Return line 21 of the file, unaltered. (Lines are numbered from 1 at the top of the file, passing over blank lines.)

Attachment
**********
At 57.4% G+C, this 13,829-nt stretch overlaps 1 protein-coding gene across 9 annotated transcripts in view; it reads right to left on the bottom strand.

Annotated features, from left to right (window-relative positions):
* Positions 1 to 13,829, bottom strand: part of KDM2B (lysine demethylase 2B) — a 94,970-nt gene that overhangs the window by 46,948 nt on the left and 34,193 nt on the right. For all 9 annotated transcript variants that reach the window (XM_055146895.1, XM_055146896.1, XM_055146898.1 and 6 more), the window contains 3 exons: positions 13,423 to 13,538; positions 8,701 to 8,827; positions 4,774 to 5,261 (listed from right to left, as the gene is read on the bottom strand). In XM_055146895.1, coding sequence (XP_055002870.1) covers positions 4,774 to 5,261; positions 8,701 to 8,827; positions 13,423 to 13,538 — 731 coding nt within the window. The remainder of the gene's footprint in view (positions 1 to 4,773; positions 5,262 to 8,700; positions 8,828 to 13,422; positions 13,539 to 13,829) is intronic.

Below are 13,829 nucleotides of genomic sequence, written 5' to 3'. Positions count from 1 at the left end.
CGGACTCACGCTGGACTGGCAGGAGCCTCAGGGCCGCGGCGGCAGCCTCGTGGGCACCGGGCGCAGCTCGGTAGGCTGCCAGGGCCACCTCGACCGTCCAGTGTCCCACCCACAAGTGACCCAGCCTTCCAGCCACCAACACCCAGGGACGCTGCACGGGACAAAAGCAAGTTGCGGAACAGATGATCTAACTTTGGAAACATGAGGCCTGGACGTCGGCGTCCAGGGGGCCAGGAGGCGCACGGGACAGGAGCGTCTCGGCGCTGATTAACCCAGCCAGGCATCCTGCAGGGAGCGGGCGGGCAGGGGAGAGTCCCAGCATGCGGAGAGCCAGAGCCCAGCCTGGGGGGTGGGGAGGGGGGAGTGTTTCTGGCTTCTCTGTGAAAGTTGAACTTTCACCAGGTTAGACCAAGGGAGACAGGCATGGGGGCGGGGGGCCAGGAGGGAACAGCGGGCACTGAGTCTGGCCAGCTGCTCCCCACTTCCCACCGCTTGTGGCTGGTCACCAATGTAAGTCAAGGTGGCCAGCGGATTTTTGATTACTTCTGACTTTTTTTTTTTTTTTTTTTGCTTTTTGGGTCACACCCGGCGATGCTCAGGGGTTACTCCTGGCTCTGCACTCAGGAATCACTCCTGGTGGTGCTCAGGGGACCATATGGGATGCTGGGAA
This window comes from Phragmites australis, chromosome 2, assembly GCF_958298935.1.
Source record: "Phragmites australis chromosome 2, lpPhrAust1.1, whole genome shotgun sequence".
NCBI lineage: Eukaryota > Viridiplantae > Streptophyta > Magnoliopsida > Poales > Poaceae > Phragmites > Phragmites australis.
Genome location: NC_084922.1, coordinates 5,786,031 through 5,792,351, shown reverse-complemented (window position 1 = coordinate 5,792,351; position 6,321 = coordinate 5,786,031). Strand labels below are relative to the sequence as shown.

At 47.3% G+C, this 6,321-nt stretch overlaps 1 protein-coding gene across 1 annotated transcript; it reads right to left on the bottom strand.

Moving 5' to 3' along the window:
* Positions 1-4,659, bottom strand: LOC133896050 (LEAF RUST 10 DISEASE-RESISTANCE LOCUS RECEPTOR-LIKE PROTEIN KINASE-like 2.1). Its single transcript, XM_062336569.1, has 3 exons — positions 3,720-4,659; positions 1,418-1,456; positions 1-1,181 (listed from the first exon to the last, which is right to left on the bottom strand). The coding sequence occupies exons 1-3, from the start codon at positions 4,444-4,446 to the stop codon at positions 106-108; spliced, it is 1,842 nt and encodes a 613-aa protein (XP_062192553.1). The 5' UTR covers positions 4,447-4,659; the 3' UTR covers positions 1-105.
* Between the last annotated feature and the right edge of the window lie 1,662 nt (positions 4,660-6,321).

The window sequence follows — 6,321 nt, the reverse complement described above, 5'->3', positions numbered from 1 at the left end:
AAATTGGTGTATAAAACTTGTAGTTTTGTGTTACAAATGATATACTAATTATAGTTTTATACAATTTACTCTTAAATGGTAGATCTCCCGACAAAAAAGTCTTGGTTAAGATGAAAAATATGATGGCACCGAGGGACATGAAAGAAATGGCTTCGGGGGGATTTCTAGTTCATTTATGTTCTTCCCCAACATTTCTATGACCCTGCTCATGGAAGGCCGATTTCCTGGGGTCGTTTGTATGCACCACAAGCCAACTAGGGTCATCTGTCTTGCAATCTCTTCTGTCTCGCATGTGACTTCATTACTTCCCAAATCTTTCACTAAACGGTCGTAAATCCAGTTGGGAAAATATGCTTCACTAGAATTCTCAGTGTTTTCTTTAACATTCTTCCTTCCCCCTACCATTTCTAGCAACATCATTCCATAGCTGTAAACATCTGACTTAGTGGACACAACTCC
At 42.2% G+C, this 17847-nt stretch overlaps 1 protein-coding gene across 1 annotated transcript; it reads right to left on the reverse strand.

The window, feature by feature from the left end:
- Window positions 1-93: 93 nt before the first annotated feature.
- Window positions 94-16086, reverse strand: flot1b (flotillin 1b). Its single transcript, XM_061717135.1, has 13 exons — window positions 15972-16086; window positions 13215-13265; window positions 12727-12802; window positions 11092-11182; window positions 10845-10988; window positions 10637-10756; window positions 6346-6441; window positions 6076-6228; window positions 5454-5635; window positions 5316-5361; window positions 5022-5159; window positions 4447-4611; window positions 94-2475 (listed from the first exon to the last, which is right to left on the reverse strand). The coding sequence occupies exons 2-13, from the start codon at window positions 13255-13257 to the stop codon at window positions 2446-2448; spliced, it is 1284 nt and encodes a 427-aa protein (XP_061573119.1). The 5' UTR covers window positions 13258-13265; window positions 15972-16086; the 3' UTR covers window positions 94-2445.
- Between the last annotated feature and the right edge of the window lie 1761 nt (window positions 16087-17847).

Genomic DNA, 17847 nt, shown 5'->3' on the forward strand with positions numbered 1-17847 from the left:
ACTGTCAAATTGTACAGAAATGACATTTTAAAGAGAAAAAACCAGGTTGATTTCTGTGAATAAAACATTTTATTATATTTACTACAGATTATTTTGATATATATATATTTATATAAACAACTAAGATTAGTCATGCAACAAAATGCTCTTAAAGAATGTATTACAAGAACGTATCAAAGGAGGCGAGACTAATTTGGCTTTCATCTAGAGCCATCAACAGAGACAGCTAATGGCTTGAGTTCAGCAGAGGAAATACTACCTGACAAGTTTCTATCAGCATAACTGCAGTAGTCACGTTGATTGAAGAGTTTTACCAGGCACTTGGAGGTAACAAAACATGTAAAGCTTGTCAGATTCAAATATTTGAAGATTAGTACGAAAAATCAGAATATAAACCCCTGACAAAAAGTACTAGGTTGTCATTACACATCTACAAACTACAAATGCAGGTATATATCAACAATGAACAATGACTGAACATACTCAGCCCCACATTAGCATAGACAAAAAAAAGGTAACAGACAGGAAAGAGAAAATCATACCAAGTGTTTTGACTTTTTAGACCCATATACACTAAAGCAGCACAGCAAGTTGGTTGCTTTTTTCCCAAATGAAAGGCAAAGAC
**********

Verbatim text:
Genomic DNA, 17847 nt, shown 5'->3' on the forward strand with positions numbered 1-17847 from the left: